Saturday, 19 April 2014

HN: Foreign demand for Czech gold revived

29 November 2012

Prague, Nov 28 (CTK) - Czech gold deposits estimated at 400 tonnes worth over 400 billion crowns again attract foreign firms, mainly to central Bohemia and the vicinity of Kasperske Hory in the Sumava National Park (NPS), Hospodarske noviny (HN) writes in its financial supplement yesterday.

Czech gold constitutes about 1 percent of the world's gold deposits, HN writes.

It says five firms have applied for permits to prospect for gold in six areas.

"Gold mining has a tradition in the Czech Lands. It would bring a lot of money to the state as well," HN quotes Petr Moravek, executive of Delta Bohemia who participated in gold prospecting in the country in the 1970s and 1980s, as saying.

But he admitted that the mining companies will face the opposition of a majority of the municipalities concerned.

This is not for the first time that attempts to resume gold mining that ended in 1994 are made, HN writes.

It says Kasperske Hory, for instance, has experienced several attempts, but no one has eventually succeeded, HN writes.

Now, however, the interested firms may have some chance due to a fundamental change that is part of a prepared new raw material policy, HN writes.

It says the formulation that "gold deposits should be preserved for the future generation" has been deleted from the draft that the government should discuss by the year's end.

The prices of gold and other raw materials have grown several times in the world and what seemed to be disadvantageous ten years ago, may now pay off, Pavel Kavina, from the Industry and Trade Ministry, told HN.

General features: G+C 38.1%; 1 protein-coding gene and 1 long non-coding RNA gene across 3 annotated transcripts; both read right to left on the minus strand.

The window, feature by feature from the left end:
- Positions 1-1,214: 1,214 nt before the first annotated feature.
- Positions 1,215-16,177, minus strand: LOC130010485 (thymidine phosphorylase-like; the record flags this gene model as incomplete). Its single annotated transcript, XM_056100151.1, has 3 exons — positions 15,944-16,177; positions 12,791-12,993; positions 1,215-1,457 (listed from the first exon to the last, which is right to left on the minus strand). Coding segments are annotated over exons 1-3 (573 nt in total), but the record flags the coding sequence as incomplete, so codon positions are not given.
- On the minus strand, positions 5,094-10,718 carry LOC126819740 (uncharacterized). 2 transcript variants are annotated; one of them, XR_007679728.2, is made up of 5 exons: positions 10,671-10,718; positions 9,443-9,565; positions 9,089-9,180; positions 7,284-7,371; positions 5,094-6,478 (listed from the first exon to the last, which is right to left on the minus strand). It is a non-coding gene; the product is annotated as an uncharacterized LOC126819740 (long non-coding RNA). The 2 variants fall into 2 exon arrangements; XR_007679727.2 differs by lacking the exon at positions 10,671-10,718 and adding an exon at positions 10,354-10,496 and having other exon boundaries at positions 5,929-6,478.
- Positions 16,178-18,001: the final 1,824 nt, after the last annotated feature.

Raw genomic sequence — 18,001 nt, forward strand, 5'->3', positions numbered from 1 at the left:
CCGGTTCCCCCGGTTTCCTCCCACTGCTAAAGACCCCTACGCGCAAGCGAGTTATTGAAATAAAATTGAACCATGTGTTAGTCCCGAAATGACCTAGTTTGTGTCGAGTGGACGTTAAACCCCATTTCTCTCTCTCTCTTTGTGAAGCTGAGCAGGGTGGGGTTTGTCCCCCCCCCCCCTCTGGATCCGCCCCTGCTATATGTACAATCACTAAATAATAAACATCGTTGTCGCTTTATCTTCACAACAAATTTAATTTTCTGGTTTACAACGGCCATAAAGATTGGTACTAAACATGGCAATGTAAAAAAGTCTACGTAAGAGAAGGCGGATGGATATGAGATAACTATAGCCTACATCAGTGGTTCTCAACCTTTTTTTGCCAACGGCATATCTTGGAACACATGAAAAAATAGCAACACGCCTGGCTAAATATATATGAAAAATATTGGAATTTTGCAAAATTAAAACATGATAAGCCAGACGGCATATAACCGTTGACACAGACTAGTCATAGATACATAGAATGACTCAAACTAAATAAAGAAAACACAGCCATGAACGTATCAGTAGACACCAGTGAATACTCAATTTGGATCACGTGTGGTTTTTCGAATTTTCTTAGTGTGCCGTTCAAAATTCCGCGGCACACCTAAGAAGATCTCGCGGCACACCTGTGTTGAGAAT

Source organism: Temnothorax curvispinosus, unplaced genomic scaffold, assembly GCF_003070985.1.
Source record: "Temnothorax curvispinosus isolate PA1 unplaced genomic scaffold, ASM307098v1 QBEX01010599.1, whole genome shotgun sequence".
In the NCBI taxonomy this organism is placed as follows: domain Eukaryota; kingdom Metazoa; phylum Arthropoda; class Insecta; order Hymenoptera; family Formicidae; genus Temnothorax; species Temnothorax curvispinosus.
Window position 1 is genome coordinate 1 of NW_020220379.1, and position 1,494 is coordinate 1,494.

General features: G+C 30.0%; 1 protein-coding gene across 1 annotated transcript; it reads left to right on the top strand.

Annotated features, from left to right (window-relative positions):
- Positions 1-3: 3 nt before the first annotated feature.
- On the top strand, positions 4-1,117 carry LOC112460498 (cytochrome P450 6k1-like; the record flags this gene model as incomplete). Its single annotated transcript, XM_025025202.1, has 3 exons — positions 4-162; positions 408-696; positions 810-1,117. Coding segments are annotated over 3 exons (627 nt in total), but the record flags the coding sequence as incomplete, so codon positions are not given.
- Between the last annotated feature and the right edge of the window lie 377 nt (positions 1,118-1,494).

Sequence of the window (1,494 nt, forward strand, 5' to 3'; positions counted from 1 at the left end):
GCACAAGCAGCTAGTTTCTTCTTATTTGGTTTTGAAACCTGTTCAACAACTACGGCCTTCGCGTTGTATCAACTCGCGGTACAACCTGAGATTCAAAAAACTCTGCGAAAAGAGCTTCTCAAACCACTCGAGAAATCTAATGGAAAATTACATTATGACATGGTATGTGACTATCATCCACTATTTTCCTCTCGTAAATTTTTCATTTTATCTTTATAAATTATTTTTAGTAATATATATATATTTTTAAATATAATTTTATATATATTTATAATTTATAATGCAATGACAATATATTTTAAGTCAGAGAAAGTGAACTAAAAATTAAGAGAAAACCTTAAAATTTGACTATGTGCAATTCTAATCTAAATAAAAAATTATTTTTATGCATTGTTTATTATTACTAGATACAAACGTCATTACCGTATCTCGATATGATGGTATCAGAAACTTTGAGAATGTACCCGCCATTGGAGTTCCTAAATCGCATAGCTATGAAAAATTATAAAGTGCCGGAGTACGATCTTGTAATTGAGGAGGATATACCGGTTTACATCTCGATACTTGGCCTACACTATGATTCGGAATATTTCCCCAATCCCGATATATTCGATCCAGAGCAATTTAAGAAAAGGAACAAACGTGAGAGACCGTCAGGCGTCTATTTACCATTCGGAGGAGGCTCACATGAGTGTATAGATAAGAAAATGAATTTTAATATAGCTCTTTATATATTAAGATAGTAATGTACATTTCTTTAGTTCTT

He claims that the high prices of gold can earn money for highly advanced environment-friendly technologies.

Kavina also said the mining industry creates further business activities and generates jobs which could help start up the Czech economy after the economic recession.

"The opening of three mines would generate an estimated 400 million crowns, including income tax, for the state annually and another 120 million crowns for municipalities," Kavina said.

Mining is also naturally supported by prospecting companies most of which function so that a Czech geology expert with a foreign firm behind him launches a Czech firm, HN writes.

The prospecting licence is granted by the Environment Ministry.

However, municipalities and local associations are opposed to any prospecting and mining.

Some municipalities say the decision should be made in a referendum, HN writes.

"It will harm our water sources, the lorries will break the roads," HN quotes the mayor of a village concerned as saying.

The main problem may rest in the way of processing the extracted ore that may require the banned cyanide leaching in some cases, HN writes.

It writes that gold mining flourished on the territory of the present-day Czech Republic in the 2nd-1st centuries BC and again in the 14th century.

In the 15th to 19th century the production was very low in spite of many attempts made. In the early 20th century Roudny, central Bohemia, was the most modern gold mine in the Austro-Hungarian monarchy, HN writes.

In the 1980s and the 1990s ore mining was being slackened, HN writes.

Some 100 tonnes of gold were extracted throughout the history of mining in the Czech Lands, HN writes.

($1=19.529 crowns)

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